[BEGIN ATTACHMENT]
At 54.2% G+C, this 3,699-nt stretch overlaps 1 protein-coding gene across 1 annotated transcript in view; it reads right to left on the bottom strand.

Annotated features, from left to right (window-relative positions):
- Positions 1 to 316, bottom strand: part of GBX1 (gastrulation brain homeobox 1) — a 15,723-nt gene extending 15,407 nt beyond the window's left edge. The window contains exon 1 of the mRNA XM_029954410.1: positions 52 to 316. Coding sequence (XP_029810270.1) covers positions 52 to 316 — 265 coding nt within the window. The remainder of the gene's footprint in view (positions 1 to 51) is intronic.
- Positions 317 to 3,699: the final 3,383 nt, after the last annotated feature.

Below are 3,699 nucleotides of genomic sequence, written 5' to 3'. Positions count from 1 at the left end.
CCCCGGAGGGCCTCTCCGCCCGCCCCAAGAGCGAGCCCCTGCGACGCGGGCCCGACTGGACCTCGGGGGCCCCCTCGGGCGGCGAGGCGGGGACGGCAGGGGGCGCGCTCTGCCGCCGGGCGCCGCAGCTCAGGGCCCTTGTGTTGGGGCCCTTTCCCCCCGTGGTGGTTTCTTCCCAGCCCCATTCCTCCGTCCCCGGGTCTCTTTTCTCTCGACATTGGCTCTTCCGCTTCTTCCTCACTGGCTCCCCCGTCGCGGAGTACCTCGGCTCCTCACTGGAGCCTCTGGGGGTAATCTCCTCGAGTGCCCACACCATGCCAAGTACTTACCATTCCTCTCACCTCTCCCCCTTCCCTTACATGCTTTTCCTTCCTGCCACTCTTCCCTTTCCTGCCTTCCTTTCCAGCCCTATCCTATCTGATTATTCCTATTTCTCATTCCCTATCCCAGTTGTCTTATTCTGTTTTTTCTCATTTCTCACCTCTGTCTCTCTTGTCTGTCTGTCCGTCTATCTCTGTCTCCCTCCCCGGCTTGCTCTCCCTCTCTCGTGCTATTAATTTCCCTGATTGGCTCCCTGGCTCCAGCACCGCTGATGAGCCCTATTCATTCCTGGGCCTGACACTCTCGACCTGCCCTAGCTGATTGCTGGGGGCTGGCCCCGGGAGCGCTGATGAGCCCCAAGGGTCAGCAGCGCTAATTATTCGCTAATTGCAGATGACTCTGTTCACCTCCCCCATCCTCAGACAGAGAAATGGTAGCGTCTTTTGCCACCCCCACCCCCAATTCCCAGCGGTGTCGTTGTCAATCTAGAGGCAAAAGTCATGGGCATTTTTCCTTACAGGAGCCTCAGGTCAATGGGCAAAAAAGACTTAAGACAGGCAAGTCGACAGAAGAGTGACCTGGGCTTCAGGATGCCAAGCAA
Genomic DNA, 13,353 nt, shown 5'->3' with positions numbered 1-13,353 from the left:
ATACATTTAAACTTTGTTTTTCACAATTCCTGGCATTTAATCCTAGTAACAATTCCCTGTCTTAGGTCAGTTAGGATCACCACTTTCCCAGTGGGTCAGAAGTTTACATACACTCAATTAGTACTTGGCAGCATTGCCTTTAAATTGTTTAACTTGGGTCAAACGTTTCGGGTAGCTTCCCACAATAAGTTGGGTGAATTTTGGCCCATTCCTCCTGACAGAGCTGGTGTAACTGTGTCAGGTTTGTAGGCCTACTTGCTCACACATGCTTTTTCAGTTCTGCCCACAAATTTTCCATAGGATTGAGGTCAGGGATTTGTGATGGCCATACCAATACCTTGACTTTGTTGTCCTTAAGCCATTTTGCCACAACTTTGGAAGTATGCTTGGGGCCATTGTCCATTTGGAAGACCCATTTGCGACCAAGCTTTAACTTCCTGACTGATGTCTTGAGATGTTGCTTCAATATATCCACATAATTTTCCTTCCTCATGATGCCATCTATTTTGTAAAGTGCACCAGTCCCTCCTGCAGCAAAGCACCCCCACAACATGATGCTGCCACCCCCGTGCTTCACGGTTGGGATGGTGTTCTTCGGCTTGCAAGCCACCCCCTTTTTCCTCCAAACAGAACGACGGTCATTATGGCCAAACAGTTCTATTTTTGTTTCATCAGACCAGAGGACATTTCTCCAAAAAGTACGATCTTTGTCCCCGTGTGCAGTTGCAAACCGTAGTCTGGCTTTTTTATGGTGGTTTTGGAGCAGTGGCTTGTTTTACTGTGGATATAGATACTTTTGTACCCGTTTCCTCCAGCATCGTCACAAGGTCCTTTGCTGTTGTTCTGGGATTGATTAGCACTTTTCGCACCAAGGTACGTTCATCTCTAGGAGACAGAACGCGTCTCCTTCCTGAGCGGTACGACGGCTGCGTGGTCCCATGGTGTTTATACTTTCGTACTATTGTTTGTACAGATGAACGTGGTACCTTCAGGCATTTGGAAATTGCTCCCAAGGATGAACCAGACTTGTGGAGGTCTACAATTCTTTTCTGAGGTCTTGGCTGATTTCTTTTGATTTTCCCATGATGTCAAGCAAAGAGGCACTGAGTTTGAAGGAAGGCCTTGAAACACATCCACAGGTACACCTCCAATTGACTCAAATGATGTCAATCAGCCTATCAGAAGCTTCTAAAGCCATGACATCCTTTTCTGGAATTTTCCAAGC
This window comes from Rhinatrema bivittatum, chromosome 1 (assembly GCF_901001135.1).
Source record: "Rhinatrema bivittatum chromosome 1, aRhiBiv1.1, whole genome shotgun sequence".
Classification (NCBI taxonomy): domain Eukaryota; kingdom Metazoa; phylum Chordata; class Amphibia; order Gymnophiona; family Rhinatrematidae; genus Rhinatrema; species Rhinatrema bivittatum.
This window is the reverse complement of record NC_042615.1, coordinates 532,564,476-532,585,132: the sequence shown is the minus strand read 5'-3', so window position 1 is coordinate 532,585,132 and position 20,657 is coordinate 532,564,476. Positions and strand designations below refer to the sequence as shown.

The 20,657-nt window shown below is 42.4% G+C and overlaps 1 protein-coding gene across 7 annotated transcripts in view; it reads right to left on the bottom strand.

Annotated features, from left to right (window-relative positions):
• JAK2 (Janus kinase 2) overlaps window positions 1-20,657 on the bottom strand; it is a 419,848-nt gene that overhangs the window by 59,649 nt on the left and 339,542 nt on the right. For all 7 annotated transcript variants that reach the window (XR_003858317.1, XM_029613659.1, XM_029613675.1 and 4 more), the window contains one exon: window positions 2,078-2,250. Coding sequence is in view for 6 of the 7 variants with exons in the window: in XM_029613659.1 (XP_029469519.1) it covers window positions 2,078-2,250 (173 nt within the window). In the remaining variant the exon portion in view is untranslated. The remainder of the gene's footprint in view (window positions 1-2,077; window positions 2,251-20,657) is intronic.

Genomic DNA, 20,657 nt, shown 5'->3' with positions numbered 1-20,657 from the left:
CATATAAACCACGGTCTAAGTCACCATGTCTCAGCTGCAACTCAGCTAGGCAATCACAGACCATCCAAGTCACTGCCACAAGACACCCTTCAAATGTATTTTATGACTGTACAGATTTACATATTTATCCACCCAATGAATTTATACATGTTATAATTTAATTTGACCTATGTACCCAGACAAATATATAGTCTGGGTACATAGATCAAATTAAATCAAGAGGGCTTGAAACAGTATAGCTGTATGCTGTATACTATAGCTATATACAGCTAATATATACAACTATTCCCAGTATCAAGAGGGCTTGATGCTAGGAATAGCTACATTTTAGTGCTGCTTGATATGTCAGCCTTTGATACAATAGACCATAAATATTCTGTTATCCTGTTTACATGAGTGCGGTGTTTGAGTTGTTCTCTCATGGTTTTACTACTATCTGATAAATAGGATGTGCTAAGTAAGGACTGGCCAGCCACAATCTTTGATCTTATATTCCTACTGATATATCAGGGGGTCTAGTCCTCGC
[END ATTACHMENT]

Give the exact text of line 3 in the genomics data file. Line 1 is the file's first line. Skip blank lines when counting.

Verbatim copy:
- Positions 1 to 316, bottom strand: part of GBX1 (gastrulation brain homeobox 1) — a 15,723-nt gene extending 15,407 nt beyond the window's left edge. The window contains exon 1 of the mRNA XM_029954410.1: positions 52 to 316. Coding sequence (XP_029810270.1) covers positions 52 to 316 — 265 coding nt within the window. The remainder of the gene's footprint in view (positions 1 to 51) is intronic.